In swinging London, only one model was on everyone’s lips; her common cockney prose, quirky features and waif like frame, made Twiggy a much loved figure in the 1960s and has since become a national treasure. Therefore, when I heard that The National Portrait Gallery had opened an exhibition in her honour- ‘Twiggy: A life in Photographs’- showcasing her life in front of the lense, I brought it upon myself to go and delve into the life of an icon.
Upon my arrival, after admittedly getting lost on the way- accidentally (and rather embarrassingly) going to The National Gallery; curious as to why all the portraits were from no later than the 18th century (I certainly gave the gallery assistant a few laughs). I was pleasantly surprised to notice the variety of people as I observed the room, one side of me were fashion students scribbling in their notebooks and on the other were women reminiscing to one another about their youth: “Oh I had hair exactly like hers, she looked so wonderful”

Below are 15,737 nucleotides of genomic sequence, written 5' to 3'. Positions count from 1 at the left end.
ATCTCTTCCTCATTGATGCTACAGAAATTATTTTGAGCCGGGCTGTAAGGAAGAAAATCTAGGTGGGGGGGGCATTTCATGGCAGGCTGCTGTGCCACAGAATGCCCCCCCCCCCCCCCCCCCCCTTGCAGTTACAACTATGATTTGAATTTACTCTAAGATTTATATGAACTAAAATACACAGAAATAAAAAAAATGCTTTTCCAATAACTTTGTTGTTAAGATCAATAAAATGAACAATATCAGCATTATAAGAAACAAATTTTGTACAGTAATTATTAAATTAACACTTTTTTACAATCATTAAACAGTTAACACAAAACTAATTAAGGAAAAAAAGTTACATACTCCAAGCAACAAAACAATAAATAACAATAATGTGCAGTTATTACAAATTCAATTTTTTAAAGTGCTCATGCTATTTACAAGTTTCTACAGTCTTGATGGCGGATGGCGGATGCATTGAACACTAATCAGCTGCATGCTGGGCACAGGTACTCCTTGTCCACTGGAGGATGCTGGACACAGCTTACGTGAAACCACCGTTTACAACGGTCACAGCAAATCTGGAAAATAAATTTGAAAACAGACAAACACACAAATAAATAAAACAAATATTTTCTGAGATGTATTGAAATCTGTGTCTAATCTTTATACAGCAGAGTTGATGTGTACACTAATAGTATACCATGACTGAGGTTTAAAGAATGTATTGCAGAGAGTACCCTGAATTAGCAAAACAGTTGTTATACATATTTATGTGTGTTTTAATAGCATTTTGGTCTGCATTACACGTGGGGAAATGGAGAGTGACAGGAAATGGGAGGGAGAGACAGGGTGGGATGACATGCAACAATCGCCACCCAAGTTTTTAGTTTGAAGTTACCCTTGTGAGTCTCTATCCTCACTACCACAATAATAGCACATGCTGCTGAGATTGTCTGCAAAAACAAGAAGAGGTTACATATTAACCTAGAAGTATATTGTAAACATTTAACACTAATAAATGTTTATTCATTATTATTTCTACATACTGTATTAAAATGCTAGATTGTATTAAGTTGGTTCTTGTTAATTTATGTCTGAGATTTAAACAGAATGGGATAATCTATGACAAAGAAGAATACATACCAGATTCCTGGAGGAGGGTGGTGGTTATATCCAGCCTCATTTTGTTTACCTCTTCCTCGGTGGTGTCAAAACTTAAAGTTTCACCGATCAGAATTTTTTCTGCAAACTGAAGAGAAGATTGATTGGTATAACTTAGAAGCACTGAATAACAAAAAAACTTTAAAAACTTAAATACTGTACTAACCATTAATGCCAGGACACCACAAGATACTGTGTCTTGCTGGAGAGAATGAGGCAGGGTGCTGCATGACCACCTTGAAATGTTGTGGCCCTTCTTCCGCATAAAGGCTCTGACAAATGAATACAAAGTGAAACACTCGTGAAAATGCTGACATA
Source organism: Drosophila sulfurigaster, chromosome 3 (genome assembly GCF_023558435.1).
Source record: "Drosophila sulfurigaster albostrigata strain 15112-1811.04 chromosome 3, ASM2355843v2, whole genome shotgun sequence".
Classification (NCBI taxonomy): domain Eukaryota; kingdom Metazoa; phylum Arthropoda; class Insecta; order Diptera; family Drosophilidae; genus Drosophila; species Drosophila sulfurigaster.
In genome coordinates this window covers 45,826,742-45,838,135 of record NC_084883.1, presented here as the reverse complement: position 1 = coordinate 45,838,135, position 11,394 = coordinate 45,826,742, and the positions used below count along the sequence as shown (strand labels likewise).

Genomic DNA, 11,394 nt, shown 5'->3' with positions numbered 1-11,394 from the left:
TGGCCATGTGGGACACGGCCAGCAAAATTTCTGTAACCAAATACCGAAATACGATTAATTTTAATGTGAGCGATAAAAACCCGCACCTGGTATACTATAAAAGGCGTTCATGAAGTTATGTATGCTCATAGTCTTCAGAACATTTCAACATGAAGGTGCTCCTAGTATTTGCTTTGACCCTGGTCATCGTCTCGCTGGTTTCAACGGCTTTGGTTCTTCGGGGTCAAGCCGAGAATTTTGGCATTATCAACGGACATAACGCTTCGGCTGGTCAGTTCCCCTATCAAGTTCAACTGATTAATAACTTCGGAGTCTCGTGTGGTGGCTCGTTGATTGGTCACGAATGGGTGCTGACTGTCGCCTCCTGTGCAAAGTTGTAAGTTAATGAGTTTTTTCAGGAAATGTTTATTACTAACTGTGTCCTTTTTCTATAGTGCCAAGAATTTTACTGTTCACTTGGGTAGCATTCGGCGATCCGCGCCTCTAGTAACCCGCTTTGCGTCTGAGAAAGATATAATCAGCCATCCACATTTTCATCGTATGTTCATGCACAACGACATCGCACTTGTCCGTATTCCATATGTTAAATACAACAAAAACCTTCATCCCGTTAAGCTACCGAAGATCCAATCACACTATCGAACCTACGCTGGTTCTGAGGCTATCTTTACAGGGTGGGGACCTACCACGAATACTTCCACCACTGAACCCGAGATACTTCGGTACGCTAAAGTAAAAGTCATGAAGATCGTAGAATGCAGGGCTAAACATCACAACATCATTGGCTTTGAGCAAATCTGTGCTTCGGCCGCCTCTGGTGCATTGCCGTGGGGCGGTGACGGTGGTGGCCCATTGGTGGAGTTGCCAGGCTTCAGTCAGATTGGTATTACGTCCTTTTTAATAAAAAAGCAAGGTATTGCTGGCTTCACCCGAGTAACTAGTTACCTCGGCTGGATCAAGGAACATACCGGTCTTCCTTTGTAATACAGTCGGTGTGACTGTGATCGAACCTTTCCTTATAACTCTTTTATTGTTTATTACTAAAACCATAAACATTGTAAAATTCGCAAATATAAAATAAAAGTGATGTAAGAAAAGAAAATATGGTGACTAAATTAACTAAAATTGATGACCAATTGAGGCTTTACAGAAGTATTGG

Despite being rather small in quantity, collectively the photographs displayed an immense assortment of enjoyment, energy and awkwardness. Photographed by the greats, we see Twiggy transform from a sweet, child like Barry Lategan girl, to a fully fledged - Cecil Beaton approved – model.
Certainly one I would recommend.